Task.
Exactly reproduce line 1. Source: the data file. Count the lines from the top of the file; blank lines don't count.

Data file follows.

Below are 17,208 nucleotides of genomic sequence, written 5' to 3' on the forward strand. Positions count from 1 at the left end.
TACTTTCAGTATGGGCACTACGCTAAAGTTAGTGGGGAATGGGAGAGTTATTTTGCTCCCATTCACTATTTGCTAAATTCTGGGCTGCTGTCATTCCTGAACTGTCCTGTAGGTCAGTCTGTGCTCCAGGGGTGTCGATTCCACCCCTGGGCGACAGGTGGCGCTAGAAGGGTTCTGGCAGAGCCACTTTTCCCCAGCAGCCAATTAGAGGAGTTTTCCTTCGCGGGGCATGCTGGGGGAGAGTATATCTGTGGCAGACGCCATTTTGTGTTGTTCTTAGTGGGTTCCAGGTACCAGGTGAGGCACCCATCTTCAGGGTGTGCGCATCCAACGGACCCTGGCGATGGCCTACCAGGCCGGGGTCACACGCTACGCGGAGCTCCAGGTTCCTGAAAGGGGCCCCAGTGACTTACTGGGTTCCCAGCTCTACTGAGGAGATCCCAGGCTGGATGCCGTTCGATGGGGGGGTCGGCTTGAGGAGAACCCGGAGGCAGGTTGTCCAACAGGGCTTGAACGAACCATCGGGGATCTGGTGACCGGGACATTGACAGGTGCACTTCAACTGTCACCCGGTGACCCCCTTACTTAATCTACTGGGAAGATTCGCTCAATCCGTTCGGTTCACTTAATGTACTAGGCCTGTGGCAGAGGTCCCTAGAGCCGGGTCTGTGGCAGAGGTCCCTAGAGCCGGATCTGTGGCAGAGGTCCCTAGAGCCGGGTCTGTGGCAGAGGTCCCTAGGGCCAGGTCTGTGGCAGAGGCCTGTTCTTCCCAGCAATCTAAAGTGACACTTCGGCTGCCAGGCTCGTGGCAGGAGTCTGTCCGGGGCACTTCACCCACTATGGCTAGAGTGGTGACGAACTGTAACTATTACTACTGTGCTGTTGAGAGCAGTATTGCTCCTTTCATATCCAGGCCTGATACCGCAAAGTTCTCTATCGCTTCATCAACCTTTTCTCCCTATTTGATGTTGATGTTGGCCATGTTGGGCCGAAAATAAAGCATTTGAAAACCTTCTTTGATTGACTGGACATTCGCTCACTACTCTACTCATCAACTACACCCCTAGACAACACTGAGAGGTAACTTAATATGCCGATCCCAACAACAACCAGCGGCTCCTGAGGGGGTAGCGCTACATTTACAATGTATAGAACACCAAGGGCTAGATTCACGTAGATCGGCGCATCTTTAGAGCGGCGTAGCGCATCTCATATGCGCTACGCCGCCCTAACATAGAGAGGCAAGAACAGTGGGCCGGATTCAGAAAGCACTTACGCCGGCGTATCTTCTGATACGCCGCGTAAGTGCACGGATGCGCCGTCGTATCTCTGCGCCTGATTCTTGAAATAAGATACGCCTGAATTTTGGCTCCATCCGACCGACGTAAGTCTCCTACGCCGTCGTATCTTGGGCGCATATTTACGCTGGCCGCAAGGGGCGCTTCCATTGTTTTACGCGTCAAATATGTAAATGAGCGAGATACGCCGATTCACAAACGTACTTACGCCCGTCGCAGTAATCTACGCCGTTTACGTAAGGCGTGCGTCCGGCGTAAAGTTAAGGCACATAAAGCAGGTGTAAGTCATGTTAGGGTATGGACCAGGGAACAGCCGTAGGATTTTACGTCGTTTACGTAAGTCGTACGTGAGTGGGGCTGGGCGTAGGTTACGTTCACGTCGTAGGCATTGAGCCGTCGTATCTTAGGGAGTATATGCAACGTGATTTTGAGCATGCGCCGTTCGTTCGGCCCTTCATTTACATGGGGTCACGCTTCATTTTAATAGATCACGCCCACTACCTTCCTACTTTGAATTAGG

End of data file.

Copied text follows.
Below are 17,208 nucleotides of genomic sequence, written 5' to 3' on the forward strand. Positions count from 1 at the left end.